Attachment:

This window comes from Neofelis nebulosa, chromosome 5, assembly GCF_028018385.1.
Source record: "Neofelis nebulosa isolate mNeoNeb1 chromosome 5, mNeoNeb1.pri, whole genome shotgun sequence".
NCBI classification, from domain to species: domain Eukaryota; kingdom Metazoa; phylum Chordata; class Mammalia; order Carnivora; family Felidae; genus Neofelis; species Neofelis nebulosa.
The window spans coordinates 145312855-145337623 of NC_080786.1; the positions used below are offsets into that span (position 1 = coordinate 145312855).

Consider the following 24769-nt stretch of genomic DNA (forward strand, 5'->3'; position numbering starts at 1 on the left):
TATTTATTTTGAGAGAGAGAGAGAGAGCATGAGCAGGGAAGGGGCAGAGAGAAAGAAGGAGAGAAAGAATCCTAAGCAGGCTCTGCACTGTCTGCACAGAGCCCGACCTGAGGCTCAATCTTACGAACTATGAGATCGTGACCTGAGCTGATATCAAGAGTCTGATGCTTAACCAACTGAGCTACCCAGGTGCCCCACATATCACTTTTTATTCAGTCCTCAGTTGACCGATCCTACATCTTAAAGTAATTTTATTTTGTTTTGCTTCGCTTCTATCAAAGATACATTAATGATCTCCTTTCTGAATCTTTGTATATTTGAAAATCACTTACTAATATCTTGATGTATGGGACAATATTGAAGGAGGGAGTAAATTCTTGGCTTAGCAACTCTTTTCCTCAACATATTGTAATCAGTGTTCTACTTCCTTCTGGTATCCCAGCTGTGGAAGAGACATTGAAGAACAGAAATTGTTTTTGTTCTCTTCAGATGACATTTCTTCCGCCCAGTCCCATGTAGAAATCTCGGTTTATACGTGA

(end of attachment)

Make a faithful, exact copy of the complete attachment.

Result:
This window comes from Neofelis nebulosa, chromosome 5, assembly GCF_028018385.1.
Source record: "Neofelis nebulosa isolate mNeoNeb1 chromosome 5, mNeoNeb1.pri, whole genome shotgun sequence".
NCBI classification, from domain to species: domain Eukaryota; kingdom Metazoa; phylum Chordata; class Mammalia; order Carnivora; family Felidae; genus Neofelis; species Neofelis nebulosa.
The window spans coordinates 145312855-145337623 of NC_080786.1; the positions used below are offsets into that span (position 1 = coordinate 145312855).

Consider the following 24769-nt stretch of genomic DNA (forward strand, 5'->3'; position numbering starts at 1 on the left):
TATTTATTTTGAGAGAGAGAGAGAGAGCATGAGCAGGGAAGGGGCAGAGAGAAAGAAGGAGAGAAAGAATCCTAAGCAGGCTCTGCACTGTCTGCACAGAGCCCGACCTGAGGCTCAATCTTACGAACTATGAGATCGTGACCTGAGCTGATATCAAGAGTCTGATGCTTAACCAACTGAGCTACCCAGGTGCCCCACATATCACTTTTTATTCAGTCCTCAGTTGACCGATCCTACATCTTAAAGTAATTTTATTTTGTTTTGCTTCGCTTCTATCAAAGATACATTAATGATCTCCTTTCTGAATCTTTGTATATTTGAAAATCACTTACTAATATCTTGATGTATGGGACAATATTGAAGGAGGGAGTAAATTCTTGGCTTAGCAACTCTTTTCCTCAACATATTGTAATCAGTGTTCTACTTCCTTCTGGTATCCCAGCTGTGGAAGAGACATTGAAGAACAGAAATTGTTTTTGTTCTCTTCAGATGACATTTCTTCCGCCCAGTCCCATGTAGAAATCTCGGTTTATACGTGA